The Start NFS Server (STRNFSSVR) command starts the NFS server daemons while the End NFS Server (ENDNFSSVR) command ends the daemons. If you are new to NFS, it is recommended that you use the command defaults (i.e., STRNFSSVR SERVER(*ALL) and ENDNFSSVR(*ALL)) to start and stop the six NFS daemons in the correct order. You are required to have *IOSYSCFG authority to issue these commands. To determine if the NFS daemons are currently running, use the Work with Active Jobs

(WRKACTJOB) command and check under the QSYSWRK subsystem for the following daemon jobs:

• Remote Procedure Call binder daemon (QNFSRPCD)
• Block I/O, or BIO, daemon (QNFSBIOD)
• NFS server, or SVR, daemon (QNFSNFSD)
• Mount, or MNT, daemon (QNFSMNTD)
• Network Status Monitor, or NSM, daemon (QNFSNSMD)
• Network Lock Manager, or NLM, daemon (QNFSNLMD) If you find that only some of the daemons are started, it is best to end all the daemons before issuing the STRNFSSVR *ALL command to start them in the proper order.

You can add STRNFSSVR to the QSTRUP program to automatically start NFS support after an IPL. These daemons are used by both the NFS client and server, and for two of these daemon types (QNFSNFSD and QNFSBIOD), you can start more than one instance of that daemon to improve performance and throughput. For example, if your AS/400 is a heavily used NFS server, you can start up to 20 QNFSNFSD jobs to better handle the traffic load. To do this, execute the STRNFSSVR SERVER(*SVR) NUMBER(20) command after you have started up the other servers normally.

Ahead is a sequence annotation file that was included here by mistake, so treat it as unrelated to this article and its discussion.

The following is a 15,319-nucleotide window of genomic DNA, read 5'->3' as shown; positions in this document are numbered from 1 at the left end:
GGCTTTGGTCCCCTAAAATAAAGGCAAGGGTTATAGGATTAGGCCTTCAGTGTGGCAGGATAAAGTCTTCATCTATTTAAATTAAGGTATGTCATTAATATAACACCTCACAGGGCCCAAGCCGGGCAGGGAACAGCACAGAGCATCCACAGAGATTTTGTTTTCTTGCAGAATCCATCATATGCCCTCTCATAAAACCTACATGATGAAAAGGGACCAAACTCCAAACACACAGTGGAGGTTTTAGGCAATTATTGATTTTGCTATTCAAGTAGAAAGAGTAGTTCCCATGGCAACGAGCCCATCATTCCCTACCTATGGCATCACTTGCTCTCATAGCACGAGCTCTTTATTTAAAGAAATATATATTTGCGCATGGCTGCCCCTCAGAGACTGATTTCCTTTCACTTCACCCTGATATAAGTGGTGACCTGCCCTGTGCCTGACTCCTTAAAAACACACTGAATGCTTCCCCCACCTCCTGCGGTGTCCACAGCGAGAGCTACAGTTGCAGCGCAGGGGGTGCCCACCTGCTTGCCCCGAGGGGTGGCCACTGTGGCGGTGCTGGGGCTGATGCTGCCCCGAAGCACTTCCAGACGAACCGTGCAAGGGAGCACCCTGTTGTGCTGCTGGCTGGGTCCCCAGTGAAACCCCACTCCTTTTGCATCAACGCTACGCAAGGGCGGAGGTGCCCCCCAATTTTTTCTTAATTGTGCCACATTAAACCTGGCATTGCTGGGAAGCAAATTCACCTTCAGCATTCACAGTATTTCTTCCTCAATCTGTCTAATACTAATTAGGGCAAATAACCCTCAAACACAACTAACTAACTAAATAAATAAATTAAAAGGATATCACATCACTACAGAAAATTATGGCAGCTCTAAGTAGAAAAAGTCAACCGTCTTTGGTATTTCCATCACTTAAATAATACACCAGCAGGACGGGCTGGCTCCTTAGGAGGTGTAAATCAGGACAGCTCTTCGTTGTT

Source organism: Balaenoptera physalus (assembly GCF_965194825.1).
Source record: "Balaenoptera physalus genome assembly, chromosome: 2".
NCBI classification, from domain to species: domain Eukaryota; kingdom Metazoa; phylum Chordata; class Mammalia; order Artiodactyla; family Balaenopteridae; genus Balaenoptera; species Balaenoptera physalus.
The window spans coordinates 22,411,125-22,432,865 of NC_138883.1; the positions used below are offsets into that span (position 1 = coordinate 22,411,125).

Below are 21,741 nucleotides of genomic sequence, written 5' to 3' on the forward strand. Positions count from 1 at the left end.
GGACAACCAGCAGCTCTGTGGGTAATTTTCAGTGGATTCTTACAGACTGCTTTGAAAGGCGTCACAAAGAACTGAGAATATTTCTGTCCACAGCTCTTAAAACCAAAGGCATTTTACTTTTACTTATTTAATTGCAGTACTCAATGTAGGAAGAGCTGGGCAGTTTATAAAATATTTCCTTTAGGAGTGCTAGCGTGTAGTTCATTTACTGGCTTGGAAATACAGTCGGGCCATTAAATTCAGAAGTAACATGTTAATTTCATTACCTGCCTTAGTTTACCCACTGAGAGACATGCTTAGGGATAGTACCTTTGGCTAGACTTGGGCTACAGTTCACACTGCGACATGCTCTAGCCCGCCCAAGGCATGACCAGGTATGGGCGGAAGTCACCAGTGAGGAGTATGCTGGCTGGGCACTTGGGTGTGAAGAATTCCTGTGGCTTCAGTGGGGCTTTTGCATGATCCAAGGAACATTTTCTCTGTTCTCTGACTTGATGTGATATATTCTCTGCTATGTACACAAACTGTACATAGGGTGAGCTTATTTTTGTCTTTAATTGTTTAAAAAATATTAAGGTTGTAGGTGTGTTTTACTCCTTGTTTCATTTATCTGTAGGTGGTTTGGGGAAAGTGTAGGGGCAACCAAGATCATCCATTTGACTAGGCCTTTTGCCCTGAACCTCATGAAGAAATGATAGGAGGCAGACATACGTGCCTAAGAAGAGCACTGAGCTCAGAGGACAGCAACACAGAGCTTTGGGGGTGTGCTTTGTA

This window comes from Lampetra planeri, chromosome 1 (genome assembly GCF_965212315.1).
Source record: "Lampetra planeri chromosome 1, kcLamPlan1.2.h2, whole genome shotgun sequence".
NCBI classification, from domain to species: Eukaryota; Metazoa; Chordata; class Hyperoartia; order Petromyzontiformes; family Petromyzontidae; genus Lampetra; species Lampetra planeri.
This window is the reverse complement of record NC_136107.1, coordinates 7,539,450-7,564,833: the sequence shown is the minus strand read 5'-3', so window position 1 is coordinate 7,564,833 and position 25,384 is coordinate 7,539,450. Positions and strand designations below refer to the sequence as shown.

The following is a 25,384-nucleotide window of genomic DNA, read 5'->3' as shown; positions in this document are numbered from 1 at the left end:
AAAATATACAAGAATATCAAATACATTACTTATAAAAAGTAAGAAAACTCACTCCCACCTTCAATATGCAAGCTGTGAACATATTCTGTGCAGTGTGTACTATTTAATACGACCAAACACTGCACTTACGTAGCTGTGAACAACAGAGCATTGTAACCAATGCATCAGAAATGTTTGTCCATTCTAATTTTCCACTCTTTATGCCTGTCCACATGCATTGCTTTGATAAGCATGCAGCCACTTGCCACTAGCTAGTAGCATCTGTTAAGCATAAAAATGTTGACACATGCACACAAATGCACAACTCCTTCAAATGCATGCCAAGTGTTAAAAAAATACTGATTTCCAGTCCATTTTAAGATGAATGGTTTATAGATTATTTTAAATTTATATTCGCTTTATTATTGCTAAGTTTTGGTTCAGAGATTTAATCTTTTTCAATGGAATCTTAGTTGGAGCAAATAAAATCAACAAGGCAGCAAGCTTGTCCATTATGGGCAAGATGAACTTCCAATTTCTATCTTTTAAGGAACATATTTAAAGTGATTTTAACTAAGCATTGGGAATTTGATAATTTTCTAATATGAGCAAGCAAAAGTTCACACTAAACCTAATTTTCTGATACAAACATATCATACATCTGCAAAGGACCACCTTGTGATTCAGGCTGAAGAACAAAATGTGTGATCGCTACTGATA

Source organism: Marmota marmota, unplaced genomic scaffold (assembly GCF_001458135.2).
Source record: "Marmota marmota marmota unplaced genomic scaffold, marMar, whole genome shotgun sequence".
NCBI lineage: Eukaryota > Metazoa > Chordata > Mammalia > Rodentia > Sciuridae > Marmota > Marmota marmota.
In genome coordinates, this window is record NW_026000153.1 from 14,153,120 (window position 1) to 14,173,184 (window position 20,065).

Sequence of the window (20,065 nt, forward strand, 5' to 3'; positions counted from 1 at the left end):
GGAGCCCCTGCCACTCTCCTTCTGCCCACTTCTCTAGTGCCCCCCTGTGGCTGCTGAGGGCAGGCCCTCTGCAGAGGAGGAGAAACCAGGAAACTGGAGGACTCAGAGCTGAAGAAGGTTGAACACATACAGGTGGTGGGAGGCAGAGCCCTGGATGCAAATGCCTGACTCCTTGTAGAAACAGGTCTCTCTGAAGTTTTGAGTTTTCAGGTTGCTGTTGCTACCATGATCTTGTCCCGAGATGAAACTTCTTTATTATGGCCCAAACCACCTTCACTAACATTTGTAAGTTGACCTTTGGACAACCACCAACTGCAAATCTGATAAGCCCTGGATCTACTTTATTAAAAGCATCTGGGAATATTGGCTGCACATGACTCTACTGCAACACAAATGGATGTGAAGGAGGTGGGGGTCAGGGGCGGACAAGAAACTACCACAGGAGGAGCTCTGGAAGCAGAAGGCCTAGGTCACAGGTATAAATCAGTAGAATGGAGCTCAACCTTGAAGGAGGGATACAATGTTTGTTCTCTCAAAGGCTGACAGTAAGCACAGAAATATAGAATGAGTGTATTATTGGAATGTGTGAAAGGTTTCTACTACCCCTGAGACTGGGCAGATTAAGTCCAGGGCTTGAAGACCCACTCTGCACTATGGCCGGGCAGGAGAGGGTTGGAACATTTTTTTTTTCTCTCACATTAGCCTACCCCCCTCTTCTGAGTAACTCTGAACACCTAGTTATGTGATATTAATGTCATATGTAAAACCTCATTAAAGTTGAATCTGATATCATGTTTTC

Exporting Objects from Your AS/400

The command you use to make an AS/400 file system accessible to clients is Change NFS Exports (CHGNFSEXP) or its alias, Export File Systems (EXPORTFS). The user issuing this command is required to have *IOSYSCFG special authority. Note here that all the NFS commands are available through the NFS command menu, accessed by typing GO CMDNFS on the command line. On the menu, select option 6, Change NFS Export. This executes CHGNFSEXP, enabling you to add other exports and to change existing export options. There are two methods for exporting a file system or path.

The first method involves using the /ETC/EXPORTS file, just as you would in a UNIX system. The following command tells the system to export each of the paths listed in the /ETC/EXPORTS file using the options also specified in the file:

EXPORTFS OPTIONS(‘-A’)

This method is recommended because exports are not persistent across IPLs. This command can also be added to the QSTRUP program so that the same exported objects are available at IPL. If you do not have an /ETC/EXPORTS file, STRNFSSVR creates a default file for you containing instructions and examples on how to add export entries to it. A sample /ETC/EXPORTS file is shown in Figure 1. For information on editing this file, consult section 3.5 of the Exploring NFS on AS/400 Redbook.